1.   the use of knowledge and skills to meet human needs and goals
2.   the application of science to practical work in the world
3.   comes from Greek words: tekhne meaning “art” or “craft” and logos meaning “word” or “speech.”
4.   a tool or technique
      The Stone Age is the period in human history during which humans made their implements (tools) mainly from plain stone.
During this time, hunting weapons like spears and arrow heads and cooking utensils like knives and grinders were all made of stone,
bone, or wood. The Stone Age is usually divided into the Paleolithic Age (Old Stone Age) which began with the first humans and
lasted until around 10,000 B.C. and the Neolithic Age (New Stone Age) which went from 10,000 B.C. to 3,500 B.C. Just because it
is called the Stone Age doesn’t mean humans did not have an array of technology for their use. They had already learned many
ways to catch, kill, and preserve food.
      The Copper Age began around 5,000 B.C. when humans started using copper “rocks” because it was plentiful and because it
was soft and could be easily shaped. In fact, copper could be taken from mountainsides in pure form and hammered into different
shapes without the use of heat. Copper is also very durable. (There is a piece of copper pipe from ancient Egypt that was found and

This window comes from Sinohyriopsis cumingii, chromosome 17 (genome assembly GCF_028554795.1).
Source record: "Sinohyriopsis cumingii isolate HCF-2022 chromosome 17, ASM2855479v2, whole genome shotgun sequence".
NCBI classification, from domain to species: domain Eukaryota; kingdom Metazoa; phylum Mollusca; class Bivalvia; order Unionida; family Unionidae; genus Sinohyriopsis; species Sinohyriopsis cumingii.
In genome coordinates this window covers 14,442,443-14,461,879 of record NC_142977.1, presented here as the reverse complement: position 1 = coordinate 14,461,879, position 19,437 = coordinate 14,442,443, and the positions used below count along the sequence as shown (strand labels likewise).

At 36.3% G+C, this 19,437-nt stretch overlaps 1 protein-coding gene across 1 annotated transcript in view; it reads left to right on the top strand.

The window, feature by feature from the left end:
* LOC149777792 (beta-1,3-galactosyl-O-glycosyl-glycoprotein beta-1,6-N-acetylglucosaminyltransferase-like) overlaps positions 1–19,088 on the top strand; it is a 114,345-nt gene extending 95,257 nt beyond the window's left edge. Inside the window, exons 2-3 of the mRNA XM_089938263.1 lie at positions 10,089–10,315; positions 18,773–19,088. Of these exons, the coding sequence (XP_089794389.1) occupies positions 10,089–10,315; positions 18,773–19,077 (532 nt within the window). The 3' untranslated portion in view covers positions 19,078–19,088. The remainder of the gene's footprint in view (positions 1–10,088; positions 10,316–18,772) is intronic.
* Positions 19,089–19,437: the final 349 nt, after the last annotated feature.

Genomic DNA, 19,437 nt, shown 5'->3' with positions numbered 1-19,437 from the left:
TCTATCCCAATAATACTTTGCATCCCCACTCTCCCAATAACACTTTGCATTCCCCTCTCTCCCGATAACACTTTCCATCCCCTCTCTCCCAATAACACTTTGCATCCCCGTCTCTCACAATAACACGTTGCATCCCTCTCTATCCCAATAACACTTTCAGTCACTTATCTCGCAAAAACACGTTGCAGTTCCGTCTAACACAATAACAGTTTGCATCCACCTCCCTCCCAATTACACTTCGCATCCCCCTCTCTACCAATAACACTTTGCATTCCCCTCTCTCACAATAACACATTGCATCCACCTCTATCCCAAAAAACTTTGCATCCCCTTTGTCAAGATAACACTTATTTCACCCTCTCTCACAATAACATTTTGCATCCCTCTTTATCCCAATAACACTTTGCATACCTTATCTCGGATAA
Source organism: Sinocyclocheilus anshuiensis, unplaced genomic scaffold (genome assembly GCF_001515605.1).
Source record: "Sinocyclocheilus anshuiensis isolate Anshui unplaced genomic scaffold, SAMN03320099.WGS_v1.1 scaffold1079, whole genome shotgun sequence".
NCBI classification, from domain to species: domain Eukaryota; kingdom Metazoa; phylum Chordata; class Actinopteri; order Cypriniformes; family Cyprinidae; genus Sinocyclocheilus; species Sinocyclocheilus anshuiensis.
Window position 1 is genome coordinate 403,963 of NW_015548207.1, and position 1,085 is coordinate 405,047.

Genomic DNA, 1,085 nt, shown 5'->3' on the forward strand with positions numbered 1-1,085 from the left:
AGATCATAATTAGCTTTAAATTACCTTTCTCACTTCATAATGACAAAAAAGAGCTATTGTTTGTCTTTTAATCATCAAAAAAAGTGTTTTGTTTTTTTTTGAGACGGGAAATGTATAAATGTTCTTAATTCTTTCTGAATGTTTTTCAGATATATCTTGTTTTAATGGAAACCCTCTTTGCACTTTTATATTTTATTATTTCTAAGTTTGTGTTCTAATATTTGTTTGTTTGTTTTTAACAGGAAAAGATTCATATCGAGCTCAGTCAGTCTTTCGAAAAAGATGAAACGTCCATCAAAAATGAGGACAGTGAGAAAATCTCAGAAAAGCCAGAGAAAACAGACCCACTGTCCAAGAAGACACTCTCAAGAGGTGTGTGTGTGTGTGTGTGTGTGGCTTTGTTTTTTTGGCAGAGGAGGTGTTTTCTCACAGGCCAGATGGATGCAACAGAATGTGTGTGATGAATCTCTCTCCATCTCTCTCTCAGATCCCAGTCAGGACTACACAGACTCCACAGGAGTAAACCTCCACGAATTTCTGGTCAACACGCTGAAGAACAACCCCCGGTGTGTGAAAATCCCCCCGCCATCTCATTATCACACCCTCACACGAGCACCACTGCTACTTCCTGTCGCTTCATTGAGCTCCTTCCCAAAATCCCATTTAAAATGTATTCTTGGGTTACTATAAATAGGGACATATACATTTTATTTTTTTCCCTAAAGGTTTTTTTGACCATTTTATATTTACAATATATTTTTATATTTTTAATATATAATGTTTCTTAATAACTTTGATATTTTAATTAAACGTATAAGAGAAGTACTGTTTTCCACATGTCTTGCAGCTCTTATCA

is still in good shape.) Copper and gold were the first two metals used in their raw form by humans.
      The Bronze Age replaced The Copper Age when, around 3,000 B.C., the Hittites and Minoans learned to make an alloy (a
metal that is a mixture of two or more metals) called bronze by melting together copper and tin. Bronze weapons and agricultural
tools were harder than plain copper ones and more easily shaped than plain stone. Bronze was also shinier than plain copper and
so was used for sculpting art, too.
      The Iron Age was an even more revolutionary age than the Bronze Age because iron is extremely hard and strong and
permitted the creation of much more efficient agricultural tools like iron plows and iron-spoked wheeled carts, as well as much more
dangerous weapons. Historians still don’t know for sure who it was who started producing iron first. It may have been the Hittites.
What we do know is that the Kushites in Egypt were the first to produce iron in large quantities around 1,100 B.C.
      You might say that today we live in The Age of Steel. It is perhaps the most commonly used strong, hard metal for things like
machines, buildings, bridges, vehicles like trains, etc. Steel is actually just iron but with some carbon bonded to it to make it
stronger. Even during the Iron Age, humans had learned this trick of adding some carbon to iron to make it stronger. In fact,
different swords of famous leaders like the legendary Excalibur (King Author’s sword) probably were special and stronger becaue of
the amount of carbide in it.

                                    What do you think will be the next age of technology?

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